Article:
Cast: Christian Bale (Bruce Wayne), Tom Hardy (Bane), Anne Hathaway (Selina), Marion Cotillard (Miranda), Morgan Freeman (Fox), Michael Caine (Alfred)
Movie length: 164 min
Director: Christopher Nolan
A lot of the Batman fanatics are going to be pretty upset when we say this... but The Dark Knight is a way better movie than this third installation.
Dark Knight Rises, the last in the Christian Bale/Batman trilogy, did not have the flash and bang, humour and strong storyline that the second instalment had in 2008.
But with all said, Rises is still a good movie.
The Christopher Nolan-directed trilogy continued its good standing of having those love-to-hate villianous characters.
The first of the super villians, Batman Begins (2005) featured Liam Neeson as Henri Ducar/Ra's Al Ghul; the second featured Heath Ledger as The Joker; and the third features a scene-stealing performance by Tom Hardy as Bane.
His transformation into the super-mercenary Bane from his svelte and sweet depiction as Tuck in This Means War (2012) with Reese Witherspoon and Chris Pine is awe-inspiring.
As a wrap-up movie Rises offers the continuity among the instalments and answers most of the questions from the second movie.
But the film does have a few flaws.
For one, the length — two hour and 44 minutes. Nolan (who also co-wrote the screenplay) obviously used the three years in between the movies to think of the best possible way to conclude the story. But did it work?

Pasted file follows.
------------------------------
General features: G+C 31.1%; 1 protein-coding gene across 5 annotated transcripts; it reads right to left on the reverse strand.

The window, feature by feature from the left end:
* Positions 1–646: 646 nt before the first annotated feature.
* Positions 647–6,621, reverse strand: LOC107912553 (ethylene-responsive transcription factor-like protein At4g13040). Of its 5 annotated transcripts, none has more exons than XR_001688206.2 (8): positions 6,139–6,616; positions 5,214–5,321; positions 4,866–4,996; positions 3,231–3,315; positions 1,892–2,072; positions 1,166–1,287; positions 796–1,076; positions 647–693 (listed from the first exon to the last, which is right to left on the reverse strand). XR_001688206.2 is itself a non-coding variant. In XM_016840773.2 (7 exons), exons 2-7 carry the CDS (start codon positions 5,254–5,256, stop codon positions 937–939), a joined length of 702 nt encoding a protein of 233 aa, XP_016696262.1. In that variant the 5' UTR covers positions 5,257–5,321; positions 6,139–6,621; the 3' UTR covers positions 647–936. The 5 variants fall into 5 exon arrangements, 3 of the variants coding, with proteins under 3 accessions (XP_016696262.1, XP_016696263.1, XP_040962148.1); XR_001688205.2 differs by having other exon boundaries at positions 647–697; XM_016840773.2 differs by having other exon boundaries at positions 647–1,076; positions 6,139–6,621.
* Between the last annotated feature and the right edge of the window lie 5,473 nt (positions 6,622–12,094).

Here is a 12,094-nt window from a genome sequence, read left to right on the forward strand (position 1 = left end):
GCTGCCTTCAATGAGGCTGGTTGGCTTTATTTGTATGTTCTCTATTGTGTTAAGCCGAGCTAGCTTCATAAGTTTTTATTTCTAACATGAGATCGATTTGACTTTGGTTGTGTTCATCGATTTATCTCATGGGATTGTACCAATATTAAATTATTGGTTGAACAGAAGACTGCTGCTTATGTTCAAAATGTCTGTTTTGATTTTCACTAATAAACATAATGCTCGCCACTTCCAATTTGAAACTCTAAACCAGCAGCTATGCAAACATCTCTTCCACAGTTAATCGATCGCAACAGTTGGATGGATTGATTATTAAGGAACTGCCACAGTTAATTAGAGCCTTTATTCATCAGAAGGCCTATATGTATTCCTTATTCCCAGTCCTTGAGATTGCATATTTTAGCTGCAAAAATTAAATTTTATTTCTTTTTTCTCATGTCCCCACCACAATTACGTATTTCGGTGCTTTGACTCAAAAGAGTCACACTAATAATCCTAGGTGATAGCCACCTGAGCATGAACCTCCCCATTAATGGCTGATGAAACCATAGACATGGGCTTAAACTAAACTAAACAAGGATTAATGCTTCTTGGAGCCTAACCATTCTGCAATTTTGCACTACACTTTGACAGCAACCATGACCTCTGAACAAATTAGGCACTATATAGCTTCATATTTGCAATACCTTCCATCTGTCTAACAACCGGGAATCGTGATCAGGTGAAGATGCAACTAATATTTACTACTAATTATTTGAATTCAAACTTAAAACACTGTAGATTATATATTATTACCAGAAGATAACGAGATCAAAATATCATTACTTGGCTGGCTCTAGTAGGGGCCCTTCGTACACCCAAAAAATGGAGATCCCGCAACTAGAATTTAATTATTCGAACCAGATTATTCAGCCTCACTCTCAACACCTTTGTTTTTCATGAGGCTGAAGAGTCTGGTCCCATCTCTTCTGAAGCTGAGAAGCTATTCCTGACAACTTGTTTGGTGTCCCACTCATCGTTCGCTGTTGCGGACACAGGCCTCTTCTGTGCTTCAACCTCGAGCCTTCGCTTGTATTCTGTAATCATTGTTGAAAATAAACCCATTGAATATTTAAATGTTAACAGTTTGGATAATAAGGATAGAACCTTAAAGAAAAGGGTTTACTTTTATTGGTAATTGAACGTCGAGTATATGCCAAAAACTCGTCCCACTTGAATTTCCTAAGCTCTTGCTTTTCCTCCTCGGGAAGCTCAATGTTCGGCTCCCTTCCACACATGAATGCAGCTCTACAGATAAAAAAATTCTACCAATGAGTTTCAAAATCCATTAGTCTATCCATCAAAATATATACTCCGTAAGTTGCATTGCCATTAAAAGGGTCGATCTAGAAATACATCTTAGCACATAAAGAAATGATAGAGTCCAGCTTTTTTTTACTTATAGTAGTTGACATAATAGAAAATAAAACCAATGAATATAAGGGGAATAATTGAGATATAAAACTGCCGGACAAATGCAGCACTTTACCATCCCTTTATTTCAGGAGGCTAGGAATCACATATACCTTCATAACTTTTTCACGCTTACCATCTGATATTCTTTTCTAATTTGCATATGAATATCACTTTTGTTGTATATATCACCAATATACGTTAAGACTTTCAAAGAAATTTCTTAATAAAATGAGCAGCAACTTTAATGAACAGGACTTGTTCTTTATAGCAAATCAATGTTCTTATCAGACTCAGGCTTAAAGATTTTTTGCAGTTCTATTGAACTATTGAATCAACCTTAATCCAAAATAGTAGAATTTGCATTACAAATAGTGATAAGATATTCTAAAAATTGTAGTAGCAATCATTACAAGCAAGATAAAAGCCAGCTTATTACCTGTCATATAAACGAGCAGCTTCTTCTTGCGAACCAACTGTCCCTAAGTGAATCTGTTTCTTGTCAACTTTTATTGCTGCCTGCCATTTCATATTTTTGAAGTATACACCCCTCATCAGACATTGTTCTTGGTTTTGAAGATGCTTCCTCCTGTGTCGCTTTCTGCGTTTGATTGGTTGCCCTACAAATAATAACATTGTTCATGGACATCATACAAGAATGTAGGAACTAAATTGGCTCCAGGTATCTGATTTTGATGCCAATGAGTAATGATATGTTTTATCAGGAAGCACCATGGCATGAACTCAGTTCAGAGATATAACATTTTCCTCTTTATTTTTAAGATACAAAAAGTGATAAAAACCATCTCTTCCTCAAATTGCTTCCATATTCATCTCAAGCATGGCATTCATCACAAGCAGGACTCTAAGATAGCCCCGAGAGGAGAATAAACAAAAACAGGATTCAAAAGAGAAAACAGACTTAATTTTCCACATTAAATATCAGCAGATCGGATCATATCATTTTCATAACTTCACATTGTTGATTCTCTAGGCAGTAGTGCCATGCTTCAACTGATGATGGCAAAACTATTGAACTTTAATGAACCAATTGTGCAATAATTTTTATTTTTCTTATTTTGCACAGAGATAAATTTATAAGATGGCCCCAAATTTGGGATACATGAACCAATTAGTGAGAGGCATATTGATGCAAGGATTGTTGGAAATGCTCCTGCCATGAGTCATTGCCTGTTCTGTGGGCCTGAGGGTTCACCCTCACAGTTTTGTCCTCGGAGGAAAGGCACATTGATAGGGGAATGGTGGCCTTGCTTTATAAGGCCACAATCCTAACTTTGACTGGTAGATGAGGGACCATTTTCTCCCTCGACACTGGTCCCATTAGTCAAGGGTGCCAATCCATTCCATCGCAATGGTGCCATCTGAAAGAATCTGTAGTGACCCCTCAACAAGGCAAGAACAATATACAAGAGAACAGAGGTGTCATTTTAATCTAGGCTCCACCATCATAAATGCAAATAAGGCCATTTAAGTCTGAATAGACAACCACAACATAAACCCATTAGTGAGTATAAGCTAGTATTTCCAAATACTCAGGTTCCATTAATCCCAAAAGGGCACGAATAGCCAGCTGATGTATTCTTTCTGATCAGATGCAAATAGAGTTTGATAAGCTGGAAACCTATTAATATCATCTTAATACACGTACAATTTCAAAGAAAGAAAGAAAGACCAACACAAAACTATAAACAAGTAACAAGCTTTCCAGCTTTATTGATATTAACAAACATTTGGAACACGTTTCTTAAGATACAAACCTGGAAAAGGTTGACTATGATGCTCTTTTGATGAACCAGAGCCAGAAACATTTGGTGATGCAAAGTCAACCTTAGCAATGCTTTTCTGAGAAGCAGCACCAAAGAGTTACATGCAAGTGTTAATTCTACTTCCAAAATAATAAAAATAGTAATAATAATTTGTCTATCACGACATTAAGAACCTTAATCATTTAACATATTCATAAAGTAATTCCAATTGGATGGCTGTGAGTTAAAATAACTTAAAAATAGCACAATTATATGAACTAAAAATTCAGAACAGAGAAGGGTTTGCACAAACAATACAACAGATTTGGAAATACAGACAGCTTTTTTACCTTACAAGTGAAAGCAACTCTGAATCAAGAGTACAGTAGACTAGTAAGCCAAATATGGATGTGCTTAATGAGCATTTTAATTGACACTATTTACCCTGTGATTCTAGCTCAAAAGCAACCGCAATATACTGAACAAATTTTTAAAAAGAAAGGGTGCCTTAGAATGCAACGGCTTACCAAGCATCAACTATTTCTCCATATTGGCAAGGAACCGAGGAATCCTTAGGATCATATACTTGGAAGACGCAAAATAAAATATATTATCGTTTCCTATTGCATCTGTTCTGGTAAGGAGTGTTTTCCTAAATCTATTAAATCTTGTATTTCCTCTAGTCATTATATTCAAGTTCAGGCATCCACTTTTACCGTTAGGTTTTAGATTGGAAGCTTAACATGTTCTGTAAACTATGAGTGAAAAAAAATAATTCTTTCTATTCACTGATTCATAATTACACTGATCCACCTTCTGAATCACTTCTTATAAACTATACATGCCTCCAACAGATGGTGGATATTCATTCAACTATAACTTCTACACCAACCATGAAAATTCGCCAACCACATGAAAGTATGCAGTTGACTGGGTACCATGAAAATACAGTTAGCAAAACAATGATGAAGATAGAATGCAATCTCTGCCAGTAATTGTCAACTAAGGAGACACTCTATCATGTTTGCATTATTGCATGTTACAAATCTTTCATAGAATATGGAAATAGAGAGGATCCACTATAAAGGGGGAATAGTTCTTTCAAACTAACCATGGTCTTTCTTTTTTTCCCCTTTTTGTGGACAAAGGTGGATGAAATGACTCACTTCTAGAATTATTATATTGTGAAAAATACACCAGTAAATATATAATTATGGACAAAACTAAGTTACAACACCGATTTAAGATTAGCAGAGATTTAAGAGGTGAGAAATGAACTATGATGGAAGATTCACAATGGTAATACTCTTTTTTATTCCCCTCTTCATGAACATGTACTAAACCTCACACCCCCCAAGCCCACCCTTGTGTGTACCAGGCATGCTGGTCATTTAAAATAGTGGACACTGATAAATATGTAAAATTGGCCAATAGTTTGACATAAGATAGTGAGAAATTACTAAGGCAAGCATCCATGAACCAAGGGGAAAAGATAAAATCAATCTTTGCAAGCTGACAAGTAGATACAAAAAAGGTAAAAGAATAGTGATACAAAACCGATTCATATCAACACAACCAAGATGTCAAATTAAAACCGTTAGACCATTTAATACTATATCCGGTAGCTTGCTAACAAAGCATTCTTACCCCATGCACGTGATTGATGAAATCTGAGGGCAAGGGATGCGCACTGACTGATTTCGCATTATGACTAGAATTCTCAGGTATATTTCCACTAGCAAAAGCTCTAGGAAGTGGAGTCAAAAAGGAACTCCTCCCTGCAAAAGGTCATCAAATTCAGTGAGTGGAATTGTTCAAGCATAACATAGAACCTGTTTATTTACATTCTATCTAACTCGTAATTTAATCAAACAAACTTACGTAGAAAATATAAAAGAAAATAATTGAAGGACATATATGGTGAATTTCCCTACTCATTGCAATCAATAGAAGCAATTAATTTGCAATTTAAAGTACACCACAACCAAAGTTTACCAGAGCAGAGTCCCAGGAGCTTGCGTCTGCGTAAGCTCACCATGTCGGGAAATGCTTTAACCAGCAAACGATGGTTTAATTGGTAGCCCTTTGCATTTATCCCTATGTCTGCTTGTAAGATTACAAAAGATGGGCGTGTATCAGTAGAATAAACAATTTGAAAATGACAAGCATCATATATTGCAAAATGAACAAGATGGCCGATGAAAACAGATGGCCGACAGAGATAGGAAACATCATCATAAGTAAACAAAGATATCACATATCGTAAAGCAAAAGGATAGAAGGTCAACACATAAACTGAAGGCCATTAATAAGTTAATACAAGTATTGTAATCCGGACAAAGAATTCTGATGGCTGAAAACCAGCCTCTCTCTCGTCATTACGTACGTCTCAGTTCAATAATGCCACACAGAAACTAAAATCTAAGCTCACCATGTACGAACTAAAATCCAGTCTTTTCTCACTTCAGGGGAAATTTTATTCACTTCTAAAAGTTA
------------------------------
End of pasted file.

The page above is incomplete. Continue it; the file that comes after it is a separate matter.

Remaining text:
We don't think so (well, at least most of the times).
Secondly, a few Batman fans are up in arms about how the movie ends (we won't spoil it for you), but it is a bit unexpected.
Thirdly, as perfomances go, Hathaway's Catwoman is not scene-stealing, but it is believable. Very believable in fact. The sweet girl from Princess Diaries is nowhere to be seen when she climbs into her role as the revered thief.
Known for his depictions of realism, Nolan seems to have deviated into realm of fantasism and happily-ever-after that may cause a few fans furrow their brows.
What we do love is the fact that the movie did not follow the route of the other summer blockbusters and show in 3-D (because, let's be honest, very few of them are worth it).
Visually, the film is stunning, as cinemotography and shot selection are two of Nolan's strengths.
Is Rises a must-see for the summer? Definitely.
But don't go into the theatre thinking you'll know how the story ends.
TEENage rating: 3.5